Thousands of people marched through the streets of Washington and New York on Saturday to protest recent police encounters that have claimed the lives of unarmed black men and youth across the country.
An estimated 10,000 people marched down Pennsylvania Avenue in the nation’s capital, while thousands more gathered at Washington Square in New York and made their way down Fifth Avenue, chanting, “What do we want? Justice! When do we want it? Now!”
Protesters also gathered in Los Angeles at Pershing Square and marched through the city for several hours.
In Washington, with the U.S. Capitol in the backdrop, the Rev. Al Sharpton, the organizer of the march, brought together family members of some of those who have died, saying they represented all Americans who had struggled with unequal treatment.
“It's not black against white; it's right against wrong,” Sharpton said. “This is not a black march; this is a march for the rights of the American people.”
Sometimes struggling with emotion, the relatives of Eric Garner, Michael Brown, Trayvon Martin and others slain by law enforcement thanked the crowd.
“I look at the masses — black, white, all races, all religions,” said Gwen Carr, Eric Garner's mother. “This is a history-making moment. We need to stand like this at all times.”
“We came today in peace,” chanted organizers who linked arms with Garner's mother at the head of the march to the Capitol.
The latest demonstrations came after a New York grand jury declined earlier this month to indict New York Police Officer Daniel Pantaleo in Garner’s death in July. Garner, an unarmed Staten Island man, died after the officer applied an alleged chokehold while trying to arrest him for selling loose cigarettes.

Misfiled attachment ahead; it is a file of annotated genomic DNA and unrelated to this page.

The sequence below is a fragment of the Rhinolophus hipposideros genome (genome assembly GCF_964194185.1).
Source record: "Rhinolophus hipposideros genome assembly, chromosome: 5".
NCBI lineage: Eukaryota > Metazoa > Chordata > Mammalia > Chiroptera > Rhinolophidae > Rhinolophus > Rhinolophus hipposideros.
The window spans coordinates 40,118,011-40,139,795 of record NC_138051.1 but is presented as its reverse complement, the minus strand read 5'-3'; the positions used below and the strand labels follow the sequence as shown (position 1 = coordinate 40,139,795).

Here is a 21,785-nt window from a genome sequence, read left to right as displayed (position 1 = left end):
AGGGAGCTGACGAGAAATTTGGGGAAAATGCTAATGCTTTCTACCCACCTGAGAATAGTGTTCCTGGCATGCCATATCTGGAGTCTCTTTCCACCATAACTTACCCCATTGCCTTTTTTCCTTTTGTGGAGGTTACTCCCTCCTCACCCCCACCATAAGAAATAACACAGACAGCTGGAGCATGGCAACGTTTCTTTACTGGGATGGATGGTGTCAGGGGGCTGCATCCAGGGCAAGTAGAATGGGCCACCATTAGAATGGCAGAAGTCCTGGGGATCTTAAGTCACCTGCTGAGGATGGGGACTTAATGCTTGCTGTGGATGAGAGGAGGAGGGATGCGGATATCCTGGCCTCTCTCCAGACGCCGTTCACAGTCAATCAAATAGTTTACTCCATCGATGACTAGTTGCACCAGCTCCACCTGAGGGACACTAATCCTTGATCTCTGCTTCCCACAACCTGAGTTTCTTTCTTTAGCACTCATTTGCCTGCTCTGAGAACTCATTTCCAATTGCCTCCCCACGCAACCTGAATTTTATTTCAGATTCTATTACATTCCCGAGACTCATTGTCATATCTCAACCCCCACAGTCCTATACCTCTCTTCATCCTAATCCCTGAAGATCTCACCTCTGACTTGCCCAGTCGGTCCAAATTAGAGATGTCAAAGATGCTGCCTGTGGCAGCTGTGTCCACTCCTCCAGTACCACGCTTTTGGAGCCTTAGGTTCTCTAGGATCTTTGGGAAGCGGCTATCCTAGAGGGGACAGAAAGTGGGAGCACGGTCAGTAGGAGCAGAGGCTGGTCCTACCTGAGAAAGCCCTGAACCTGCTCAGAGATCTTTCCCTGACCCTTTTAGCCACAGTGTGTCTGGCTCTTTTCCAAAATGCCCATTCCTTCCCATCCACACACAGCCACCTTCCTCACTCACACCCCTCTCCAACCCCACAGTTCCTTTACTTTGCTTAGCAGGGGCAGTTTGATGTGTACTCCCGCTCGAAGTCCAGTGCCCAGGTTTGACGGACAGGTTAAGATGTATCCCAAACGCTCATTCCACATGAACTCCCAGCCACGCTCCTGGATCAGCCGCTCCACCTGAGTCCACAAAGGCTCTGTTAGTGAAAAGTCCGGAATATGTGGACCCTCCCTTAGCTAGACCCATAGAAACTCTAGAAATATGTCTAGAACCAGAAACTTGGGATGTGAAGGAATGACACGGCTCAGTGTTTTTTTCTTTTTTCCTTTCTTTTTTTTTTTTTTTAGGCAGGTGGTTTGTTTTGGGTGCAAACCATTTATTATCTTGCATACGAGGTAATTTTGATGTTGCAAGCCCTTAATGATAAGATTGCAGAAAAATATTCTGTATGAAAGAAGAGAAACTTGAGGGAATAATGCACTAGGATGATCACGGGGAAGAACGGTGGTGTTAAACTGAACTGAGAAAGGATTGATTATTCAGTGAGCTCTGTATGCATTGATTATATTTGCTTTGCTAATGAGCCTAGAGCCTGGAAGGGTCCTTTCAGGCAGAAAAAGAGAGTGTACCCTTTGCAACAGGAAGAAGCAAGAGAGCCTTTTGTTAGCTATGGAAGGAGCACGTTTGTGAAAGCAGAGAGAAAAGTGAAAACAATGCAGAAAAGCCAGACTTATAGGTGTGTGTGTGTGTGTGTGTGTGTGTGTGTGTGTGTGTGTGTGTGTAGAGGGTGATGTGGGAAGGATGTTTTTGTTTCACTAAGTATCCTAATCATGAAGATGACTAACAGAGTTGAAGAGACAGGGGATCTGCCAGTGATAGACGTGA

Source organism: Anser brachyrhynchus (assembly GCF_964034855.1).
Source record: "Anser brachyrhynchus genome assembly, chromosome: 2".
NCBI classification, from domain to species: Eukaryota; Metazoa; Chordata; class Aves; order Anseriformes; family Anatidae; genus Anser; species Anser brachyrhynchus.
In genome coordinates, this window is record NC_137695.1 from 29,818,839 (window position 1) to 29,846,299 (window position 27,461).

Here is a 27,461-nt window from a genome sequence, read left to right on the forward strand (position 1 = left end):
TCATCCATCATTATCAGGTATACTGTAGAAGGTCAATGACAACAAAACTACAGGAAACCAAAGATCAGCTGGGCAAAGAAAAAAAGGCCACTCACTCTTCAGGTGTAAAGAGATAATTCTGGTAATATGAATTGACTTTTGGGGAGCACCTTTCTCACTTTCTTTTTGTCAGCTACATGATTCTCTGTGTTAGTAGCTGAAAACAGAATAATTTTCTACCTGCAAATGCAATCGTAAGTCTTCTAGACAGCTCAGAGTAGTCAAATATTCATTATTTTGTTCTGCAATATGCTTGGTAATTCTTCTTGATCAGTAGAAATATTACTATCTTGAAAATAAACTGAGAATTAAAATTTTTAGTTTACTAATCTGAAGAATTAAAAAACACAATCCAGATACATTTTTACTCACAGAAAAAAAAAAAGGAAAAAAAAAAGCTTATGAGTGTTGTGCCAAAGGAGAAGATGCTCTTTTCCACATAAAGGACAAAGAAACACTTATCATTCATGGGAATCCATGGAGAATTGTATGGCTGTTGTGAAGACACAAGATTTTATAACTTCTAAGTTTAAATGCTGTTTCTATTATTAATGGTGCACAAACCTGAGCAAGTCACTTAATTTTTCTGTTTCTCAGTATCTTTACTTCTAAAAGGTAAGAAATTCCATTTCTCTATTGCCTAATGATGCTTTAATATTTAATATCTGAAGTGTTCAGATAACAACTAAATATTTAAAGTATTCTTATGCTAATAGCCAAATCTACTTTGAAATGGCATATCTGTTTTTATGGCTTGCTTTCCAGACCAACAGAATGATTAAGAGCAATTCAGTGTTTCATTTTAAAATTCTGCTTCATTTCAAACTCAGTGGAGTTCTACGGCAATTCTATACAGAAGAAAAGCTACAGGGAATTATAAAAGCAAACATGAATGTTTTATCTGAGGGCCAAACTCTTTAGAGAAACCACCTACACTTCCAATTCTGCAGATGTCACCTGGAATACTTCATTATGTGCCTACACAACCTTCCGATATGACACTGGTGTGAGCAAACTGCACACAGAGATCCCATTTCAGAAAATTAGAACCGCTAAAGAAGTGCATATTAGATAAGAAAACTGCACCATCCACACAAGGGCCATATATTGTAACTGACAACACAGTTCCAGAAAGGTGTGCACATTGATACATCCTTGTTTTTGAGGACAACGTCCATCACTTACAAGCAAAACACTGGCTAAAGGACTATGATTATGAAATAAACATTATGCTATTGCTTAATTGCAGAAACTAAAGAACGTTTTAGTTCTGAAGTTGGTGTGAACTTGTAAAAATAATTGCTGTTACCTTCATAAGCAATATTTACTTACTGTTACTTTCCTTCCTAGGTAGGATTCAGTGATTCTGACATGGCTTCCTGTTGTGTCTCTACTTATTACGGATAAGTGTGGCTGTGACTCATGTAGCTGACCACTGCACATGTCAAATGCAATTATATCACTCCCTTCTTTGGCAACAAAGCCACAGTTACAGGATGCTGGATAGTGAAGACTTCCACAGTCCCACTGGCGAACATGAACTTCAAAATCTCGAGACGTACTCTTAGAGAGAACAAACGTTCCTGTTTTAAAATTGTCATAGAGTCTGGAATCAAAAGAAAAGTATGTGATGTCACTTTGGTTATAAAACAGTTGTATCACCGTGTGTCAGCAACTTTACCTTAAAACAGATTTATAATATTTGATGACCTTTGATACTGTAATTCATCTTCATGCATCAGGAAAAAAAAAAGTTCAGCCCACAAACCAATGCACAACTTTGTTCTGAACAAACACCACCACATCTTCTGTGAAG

There have been near-daily protests around the country since the grand jury’s decision.
Just nine days earlier, a St. Louis County grand jury failed to indict Ferguson, Mo., police Officer Darren Wilson for fatally shooting Michael Brown, an unarmed black 18-year-old. Brown died Aug. 9.
Saturday’s marches came a day after an Ohio medical examiner ruled the death of 12-year-old Tamir Rice a homicide. Rice was shot Nov. 22 by a Cleveland police officer while carrying a toy handgun in a park.
Speaking to the crowd of demonstrators in Washington, Tamir’s mother, Samaria Rice, called for an indictment of the officer. “Let that officer get arrested and bring him in front of a criminal jury so he can have the opportunity to prove his innocence and we can prove our justice,” she said.
Several speakers told the crowd not to forget other shooting incidents in the past.
Kimberly Ballinger, whose partner, Akai Gurley, was killed by police earlier this year in Brooklyn, brought the couple's 2-year-old son.
Levar Jones, who was shot by state troopers in South Carolina, said he was waiting for charges against the officer who wounded him.
“This is not something new that started,” said Sybrina Fulton, the mother of Trayvon Martin, a 17-year-old black high school student who was shot and killed in Florida in 2012 by a Neighborhood Watch volunteer.
“Don't just come to the rally and go home,” she said. “It cannot stop here.”